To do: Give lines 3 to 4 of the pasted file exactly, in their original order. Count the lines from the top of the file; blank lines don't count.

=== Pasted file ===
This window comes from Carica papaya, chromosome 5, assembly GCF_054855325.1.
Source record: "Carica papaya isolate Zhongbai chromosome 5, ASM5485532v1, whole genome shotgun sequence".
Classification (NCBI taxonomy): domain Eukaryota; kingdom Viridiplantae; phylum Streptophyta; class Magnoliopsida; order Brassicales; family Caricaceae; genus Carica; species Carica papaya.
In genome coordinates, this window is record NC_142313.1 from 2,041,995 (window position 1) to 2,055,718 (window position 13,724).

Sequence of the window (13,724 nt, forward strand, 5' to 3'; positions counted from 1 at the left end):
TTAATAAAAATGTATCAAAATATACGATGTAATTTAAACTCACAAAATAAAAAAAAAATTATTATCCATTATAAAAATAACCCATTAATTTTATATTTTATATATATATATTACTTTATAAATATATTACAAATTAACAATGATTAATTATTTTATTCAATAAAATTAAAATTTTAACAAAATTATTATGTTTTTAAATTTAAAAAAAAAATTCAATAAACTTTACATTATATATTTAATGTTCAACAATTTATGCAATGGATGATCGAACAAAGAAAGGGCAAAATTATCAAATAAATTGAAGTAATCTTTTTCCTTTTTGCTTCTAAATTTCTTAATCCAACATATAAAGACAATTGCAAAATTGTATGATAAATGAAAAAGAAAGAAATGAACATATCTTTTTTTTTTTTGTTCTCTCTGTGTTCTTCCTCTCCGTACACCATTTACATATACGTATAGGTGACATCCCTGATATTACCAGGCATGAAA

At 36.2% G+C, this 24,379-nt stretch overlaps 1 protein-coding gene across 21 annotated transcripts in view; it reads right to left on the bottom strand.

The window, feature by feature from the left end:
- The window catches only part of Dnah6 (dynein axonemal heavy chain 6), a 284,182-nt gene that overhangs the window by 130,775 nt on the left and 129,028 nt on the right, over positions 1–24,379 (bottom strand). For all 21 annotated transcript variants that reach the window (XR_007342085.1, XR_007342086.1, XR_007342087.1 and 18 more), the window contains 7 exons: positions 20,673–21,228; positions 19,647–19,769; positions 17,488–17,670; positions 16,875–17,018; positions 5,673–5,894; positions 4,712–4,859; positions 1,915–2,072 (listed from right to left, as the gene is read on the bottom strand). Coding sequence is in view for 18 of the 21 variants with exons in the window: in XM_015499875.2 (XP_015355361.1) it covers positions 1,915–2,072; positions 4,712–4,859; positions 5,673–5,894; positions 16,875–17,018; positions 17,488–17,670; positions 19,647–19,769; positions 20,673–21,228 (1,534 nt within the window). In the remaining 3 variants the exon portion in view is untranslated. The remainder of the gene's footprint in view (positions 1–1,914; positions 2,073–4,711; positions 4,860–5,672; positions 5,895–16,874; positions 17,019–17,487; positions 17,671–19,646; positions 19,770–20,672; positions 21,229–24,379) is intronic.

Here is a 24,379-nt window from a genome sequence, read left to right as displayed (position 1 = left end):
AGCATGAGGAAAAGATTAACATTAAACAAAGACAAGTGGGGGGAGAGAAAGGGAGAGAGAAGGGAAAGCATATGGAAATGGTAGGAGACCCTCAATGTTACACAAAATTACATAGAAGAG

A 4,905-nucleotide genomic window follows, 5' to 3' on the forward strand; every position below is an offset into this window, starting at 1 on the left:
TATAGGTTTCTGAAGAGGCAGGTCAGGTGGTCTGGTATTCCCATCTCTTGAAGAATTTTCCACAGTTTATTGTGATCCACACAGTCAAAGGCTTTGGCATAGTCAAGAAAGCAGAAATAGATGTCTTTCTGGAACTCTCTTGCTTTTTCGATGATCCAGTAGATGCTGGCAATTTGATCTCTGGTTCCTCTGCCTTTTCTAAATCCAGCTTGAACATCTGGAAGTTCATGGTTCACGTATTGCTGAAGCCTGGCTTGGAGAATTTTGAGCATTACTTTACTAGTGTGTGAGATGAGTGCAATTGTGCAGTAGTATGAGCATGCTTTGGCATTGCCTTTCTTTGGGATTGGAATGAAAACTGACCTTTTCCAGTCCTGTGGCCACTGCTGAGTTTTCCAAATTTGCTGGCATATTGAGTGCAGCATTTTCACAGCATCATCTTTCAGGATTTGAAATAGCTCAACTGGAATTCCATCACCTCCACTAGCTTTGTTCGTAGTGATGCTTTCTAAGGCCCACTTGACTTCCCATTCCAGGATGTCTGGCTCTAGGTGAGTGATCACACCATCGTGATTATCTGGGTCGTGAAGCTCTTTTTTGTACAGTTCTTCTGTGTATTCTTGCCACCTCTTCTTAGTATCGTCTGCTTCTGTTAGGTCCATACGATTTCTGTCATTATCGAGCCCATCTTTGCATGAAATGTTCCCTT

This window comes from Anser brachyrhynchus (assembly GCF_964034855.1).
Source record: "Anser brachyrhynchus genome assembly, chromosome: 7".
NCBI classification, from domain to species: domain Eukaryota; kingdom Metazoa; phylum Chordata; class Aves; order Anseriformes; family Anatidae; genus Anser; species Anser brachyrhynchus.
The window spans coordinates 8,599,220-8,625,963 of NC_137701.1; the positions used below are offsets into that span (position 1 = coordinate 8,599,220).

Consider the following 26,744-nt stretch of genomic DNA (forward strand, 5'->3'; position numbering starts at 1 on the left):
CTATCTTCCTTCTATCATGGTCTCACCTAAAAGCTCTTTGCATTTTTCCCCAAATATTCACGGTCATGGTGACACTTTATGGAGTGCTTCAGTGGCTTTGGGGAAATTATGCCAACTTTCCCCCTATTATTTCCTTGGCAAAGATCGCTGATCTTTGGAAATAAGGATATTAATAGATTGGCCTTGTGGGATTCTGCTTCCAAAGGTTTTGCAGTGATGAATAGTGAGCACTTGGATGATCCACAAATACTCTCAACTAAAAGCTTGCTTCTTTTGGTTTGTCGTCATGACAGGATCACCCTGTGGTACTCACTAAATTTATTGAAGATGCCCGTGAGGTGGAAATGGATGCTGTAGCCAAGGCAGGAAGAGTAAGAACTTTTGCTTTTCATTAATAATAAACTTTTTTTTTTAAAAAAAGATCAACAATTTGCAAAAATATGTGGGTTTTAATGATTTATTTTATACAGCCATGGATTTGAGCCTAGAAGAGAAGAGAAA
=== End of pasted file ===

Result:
Classification (NCBI taxonomy): domain Eukaryota; kingdom Viridiplantae; phylum Streptophyta; class Magnoliopsida; order Brassicales; family Caricaceae; genus Carica; species Carica papaya.
In genome coordinates, this window is record NC_142313.1 from 2,041,995 (window position 1) to 2,055,718 (window position 13,724).